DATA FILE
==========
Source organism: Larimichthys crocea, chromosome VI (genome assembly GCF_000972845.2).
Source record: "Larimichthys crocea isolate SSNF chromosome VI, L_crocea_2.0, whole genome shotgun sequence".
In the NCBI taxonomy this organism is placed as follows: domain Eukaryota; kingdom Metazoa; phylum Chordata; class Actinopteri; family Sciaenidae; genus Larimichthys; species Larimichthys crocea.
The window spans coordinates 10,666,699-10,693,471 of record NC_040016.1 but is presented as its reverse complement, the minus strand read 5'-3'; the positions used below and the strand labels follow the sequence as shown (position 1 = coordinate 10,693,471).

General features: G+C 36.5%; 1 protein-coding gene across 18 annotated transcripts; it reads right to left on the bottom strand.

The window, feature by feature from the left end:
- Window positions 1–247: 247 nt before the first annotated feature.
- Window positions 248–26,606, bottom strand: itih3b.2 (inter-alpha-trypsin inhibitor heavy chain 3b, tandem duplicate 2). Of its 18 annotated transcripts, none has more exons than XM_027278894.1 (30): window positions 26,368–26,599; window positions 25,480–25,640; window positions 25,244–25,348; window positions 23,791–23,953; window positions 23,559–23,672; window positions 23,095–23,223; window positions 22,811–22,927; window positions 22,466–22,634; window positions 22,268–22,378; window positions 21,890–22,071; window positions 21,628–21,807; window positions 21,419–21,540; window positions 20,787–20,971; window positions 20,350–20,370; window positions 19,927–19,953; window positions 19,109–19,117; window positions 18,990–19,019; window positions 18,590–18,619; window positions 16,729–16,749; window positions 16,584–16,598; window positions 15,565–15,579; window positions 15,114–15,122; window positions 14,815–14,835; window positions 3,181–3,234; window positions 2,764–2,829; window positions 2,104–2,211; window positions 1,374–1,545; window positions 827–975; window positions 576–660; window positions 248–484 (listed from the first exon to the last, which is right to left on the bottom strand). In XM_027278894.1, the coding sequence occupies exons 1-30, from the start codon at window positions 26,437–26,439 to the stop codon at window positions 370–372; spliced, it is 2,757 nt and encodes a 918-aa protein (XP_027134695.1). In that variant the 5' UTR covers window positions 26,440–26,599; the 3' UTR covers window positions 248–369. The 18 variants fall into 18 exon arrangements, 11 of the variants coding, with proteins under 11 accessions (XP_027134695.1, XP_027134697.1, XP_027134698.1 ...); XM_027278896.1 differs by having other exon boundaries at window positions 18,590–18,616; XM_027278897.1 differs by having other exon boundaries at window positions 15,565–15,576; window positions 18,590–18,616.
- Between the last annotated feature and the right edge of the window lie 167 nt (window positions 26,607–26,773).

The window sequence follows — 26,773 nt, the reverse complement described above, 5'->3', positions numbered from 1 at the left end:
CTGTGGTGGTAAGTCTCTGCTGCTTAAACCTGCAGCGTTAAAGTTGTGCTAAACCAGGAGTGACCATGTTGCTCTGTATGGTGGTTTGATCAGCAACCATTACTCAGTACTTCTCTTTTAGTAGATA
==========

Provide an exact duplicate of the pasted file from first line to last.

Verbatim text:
Source organism: Larimichthys crocea, chromosome VI (genome assembly GCF_000972845.2).
Source record: "Larimichthys crocea isolate SSNF chromosome VI, L_crocea_2.0, whole genome shotgun sequence".
In the NCBI taxonomy this organism is placed as follows: domain Eukaryota; kingdom Metazoa; phylum Chordata; class Actinopteri; family Sciaenidae; genus Larimichthys; species Larimichthys crocea.
The window spans coordinates 10,666,699-10,693,471 of record NC_040016.1 but is presented as its reverse complement, the minus strand read 5'-3'; the positions used below and the strand labels follow the sequence as shown (position 1 = coordinate 10,693,471).

General features: G+C 36.5%; 1 protein-coding gene across 18 annotated transcripts; it reads right to left on the bottom strand.

The window, feature by feature from the left end:
- Window positions 1–247: 247 nt before the first annotated feature.
- Window positions 248–26,606, bottom strand: itih3b.2 (inter-alpha-trypsin inhibitor heavy chain 3b, tandem duplicate 2). Of its 18 annotated transcripts, none has more exons than XM_027278894.1 (30): window positions 26,368–26,599; window positions 25,480–25,640; window positions 25,244–25,348; window positions 23,791–23,953; window positions 23,559–23,672; window positions 23,095–23,223; window positions 22,811–22,927; window positions 22,466–22,634; window positions 22,268–22,378; window positions 21,890–22,071; window positions 21,628–21,807; window positions 21,419–21,540; window positions 20,787–20,971; window positions 20,350–20,370; window positions 19,927–19,953; window positions 19,109–19,117; window positions 18,990–19,019; window positions 18,590–18,619; window positions 16,729–16,749; window positions 16,584–16,598; window positions 15,565–15,579; window positions 15,114–15,122; window positions 14,815–14,835; window positions 3,181–3,234; window positions 2,764–2,829; window positions 2,104–2,211; window positions 1,374–1,545; window positions 827–975; window positions 576–660; window positions 248–484 (listed from the first exon to the last, which is right to left on the bottom strand). In XM_027278894.1, the coding sequence occupies exons 1-30, from the start codon at window positions 26,437–26,439 to the stop codon at window positions 370–372; spliced, it is 2,757 nt and encodes a 918-aa protein (XP_027134695.1). In that variant the 5' UTR covers window positions 26,440–26,599; the 3' UTR covers window positions 248–369. The 18 variants fall into 18 exon arrangements, 11 of the variants coding, with proteins under 11 accessions (XP_027134695.1, XP_027134697.1, XP_027134698.1 ...); XM_027278896.1 differs by having other exon boundaries at window positions 18,590–18,616; XM_027278897.1 differs by having other exon boundaries at window positions 15,565–15,576; window positions 18,590–18,616.
- Between the last annotated feature and the right edge of the window lie 167 nt (window positions 26,607–26,773).

The window sequence follows — 26,773 nt, the reverse complement described above, 5'->3', positions numbered from 1 at the left end:
CTGTGGTGGTAAGTCTCTGCTGCTTAAACCTGCAGCGTTAAAGTTGTGCTAAACCAGGAGTGACCATGTTGCTCTGTATGGTGGTTTGATCAGCAACCATTACTCAGTACTTCTCTTTTAGTAGATA